2024 Trophy Designs

Hugo Trophy Designs

The earliest Hugo Award trophy used a rocket designed by Jack McKnight and Ben Jason based upon the hood ornament from a 1950s American automobile; however, the shape of the rocket changed over the years as individual committees reinterpreted the design. The current design of the trophy rocket, which is now considered definitive, has been the same since British fan Peter Weston’s refinement of the design debuted in 1984. Since then, every Hugo Award trophy rocket (except those used in 1991) has been literally cast from the same mold by Ashwater Foundry in England.

Each Worldcon Committee designs a base for the trophy. Some have been fairly plain; others have moved toward the fanciful and whimsical. The 1992 Hugo Award, presented by MagiCon, included pieces of an actual gantry from NASA’s Kennedy Space Center, while the 1994 Hugo Award, presented by ConAdian, contained pieces of “space metal” — pieces of Canadian sounding rockets that had actually been in space.

A full archive of all historic Hugo designs can be found in the trophy gallery on the official Hugo Awards website.

There is also an article by Peter Weston describing how the rockets are actually made.

2024 Trophy Designs

The Glasgow 2024 Hugo Award Base will be designed by Iain J. Clark. The trophy for the 2024 Lodestar Award for Best YA Book will be designed by Sara Felix.

Glasgow 2024 is in awe of the amazing work of these two phenomenal mixed media artists. They have tirelessly supported Glasgow 2024 through their creativity and generosity, and we could not imagine a better tribute to the convention, and their own strengths as artists, than having them design these iconic works. 

We are excited to see them revealed during the Opening Ceremony on the 8th August in Glasgow – we bet you are too!

The 2024 Hugo Award Base

Every year the iconic Hugo rocket is given a unique base design. This timeless icon of Science Fiction’s highest accolade is designed to reflect the personality of the hosting Worldcon. This year’s designer, Iain J. Clark, has been working with Glasgow 2024 since 2019. 

Iain:  “I’ve known about the Hugo Awards for most of my adult life (I vividly remember Babylon 5 winning Best Dramatic Presentation in 1996) but the idea that I could design a base for the iconic trophy never entered my head.  You might as well have told me I’d  design an Oscar.  And then Glasgow asked me,and I was stunned – so naturally I panicked and said yes.  It’s a huge honour, a huge responsibility, and I take it very seriously.   I can’t wait for everyone to see it.”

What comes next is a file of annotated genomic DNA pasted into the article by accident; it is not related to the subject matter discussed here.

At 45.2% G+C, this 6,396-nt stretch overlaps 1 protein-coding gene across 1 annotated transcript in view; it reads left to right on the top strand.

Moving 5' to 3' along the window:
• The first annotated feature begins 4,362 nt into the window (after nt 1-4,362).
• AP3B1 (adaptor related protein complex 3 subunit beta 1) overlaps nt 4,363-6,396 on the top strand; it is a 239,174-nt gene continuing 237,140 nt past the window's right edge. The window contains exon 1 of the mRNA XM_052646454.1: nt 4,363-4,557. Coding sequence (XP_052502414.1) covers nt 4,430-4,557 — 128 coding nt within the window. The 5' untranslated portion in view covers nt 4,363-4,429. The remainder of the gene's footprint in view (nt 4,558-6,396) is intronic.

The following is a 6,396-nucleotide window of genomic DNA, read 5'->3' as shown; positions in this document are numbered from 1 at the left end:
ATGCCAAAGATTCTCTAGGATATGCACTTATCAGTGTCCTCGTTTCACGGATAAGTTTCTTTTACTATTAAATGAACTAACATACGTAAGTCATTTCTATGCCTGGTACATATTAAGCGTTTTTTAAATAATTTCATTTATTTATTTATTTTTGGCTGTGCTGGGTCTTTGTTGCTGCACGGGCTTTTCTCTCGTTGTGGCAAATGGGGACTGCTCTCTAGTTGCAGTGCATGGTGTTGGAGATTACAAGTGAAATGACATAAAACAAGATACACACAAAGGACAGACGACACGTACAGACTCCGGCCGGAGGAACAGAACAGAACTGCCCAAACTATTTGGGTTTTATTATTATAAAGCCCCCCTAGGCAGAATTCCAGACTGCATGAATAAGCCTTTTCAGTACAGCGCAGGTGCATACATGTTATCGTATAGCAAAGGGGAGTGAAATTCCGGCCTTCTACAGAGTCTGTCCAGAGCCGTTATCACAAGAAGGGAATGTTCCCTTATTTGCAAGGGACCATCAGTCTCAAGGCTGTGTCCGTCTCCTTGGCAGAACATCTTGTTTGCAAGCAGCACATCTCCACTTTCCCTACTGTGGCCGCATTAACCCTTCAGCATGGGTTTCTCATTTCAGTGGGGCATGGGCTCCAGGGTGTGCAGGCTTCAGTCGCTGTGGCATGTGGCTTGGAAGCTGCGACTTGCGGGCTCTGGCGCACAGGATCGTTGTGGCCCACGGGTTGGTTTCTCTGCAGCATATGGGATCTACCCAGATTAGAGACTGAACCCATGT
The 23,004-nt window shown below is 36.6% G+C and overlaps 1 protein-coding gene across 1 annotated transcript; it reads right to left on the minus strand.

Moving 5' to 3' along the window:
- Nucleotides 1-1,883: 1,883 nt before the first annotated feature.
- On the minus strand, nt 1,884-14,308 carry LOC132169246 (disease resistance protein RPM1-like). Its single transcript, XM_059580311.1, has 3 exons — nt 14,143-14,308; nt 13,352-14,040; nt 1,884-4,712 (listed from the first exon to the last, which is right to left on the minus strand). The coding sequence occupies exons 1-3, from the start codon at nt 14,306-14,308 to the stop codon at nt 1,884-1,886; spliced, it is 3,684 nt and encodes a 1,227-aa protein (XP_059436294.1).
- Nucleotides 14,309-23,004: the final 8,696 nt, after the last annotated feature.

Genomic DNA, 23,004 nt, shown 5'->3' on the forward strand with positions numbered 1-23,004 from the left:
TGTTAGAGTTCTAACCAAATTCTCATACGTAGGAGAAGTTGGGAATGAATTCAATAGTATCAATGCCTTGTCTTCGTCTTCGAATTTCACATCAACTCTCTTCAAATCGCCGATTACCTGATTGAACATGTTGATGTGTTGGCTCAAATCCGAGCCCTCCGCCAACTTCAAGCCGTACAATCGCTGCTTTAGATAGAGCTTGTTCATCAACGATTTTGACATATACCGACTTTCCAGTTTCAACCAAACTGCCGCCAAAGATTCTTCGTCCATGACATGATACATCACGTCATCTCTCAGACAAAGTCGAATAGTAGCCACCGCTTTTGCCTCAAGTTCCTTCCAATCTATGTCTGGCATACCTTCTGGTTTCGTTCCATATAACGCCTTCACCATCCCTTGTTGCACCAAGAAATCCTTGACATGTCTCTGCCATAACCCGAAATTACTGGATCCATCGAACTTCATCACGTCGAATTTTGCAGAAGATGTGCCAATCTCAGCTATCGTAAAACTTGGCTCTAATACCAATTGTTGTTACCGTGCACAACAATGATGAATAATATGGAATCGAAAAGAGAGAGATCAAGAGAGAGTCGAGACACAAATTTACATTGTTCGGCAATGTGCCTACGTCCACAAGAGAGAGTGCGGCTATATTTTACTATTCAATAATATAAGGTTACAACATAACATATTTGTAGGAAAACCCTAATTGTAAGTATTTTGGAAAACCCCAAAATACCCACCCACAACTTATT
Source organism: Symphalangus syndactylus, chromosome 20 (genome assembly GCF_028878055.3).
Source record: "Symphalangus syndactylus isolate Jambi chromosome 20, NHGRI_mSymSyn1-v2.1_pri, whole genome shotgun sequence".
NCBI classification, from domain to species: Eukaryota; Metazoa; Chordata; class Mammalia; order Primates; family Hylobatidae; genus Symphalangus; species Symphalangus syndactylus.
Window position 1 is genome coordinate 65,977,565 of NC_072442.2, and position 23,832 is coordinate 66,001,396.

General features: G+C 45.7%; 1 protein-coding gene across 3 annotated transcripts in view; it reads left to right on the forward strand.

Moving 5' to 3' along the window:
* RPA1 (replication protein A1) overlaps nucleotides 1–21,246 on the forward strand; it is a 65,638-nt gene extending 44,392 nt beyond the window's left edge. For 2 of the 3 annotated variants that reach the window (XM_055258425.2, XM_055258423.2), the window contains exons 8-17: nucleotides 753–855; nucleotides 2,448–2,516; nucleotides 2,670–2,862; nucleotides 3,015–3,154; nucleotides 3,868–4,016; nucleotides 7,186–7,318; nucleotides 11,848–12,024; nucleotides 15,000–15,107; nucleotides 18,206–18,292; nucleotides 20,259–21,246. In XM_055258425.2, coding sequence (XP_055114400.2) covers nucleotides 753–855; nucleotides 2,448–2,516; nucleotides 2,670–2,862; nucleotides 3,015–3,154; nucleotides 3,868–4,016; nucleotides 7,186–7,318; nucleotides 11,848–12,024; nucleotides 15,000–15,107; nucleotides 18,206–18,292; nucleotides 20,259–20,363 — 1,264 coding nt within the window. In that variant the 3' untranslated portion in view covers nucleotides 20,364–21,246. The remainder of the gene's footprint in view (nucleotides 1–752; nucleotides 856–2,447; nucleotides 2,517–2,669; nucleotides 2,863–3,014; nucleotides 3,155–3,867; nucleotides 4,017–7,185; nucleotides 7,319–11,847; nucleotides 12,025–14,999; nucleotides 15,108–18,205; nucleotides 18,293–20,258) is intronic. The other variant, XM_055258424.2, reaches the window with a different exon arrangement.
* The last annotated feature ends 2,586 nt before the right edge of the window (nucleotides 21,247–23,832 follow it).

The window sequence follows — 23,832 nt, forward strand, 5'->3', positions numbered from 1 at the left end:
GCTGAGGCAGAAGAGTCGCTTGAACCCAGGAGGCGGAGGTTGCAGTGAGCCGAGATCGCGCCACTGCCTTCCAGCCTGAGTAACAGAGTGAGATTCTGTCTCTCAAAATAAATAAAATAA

Iain works in a variety of materials, primarily acrylics. He has twice won the BSFA Best Artwork Award award (for “Shipbuilding Over The Clyde” in 2020, and for “Glasgow Green Woman” in 2021); both pieces were created for the Glasgow 2024 Worldcon. He has been a finalist for the Best Fan Artist Hugo Award in 2020, 2021, 2022 and 2023.

For the Dublin 2019 Worldcon he created artworks including the cover of the Souvenir Book, and for Glasgow 2024 his art is appearing on banners, adverts, postcards, campaigns and t-shirts.

He can be found at iainjclarkart.com.

Iain J Clark
Iain J Clark

The 2024 Lodestar Award

The Lodestar Award was first given in 2018, and since its inception has been celebrating the beauty of YA fiction. The first Lodestar award was designed by Sara Felix whose iconic style began a trend of trophies that honour the very best in YA Science Fiction and Fantasy!

According to Sara: “I was happy to be asked to design the Lodestar Award as it is one of my favourite awards at the Hugos.  In all my projects with Glasgow I hope the award is as fantastic as the finalists and the winners in this category!” 

Sara is a mixed media artist who has designed two Hugos in 2016, and 2018 (co-designed with Vincent Villafranca).  She has designed multiple Lodestar awards and other special awards for Worldcons in the past.  She is the designer of the Glasgow 2024 logo and much of the art used by the convention. Her space art and tiaras can be seen at multiple conventions around the US and UK throughout each year.

Sara Felix
Sara Felix

Previous Glasgow Worldcons

The 1995 (Intersection) Hugo Award base was designed by Sylvia Starshine. The design comprised layers of granite, steel, and glass to reflect Glasgow’s engineering and technology history.

1995 Hugo Award Base by Sylvia Starshine (photo by Sheila Perry)

The 2005 (Interaction) Hugo Award base was designed by Deb Kosiba. Following from the visual branding used in the convention’s promotional campaigns, it was inspired by the works of Glasgow designer Charles Rennie Mackintosh.

2005 Hugo Award Base by Deb Kosiba (photo by Deb Kosiba)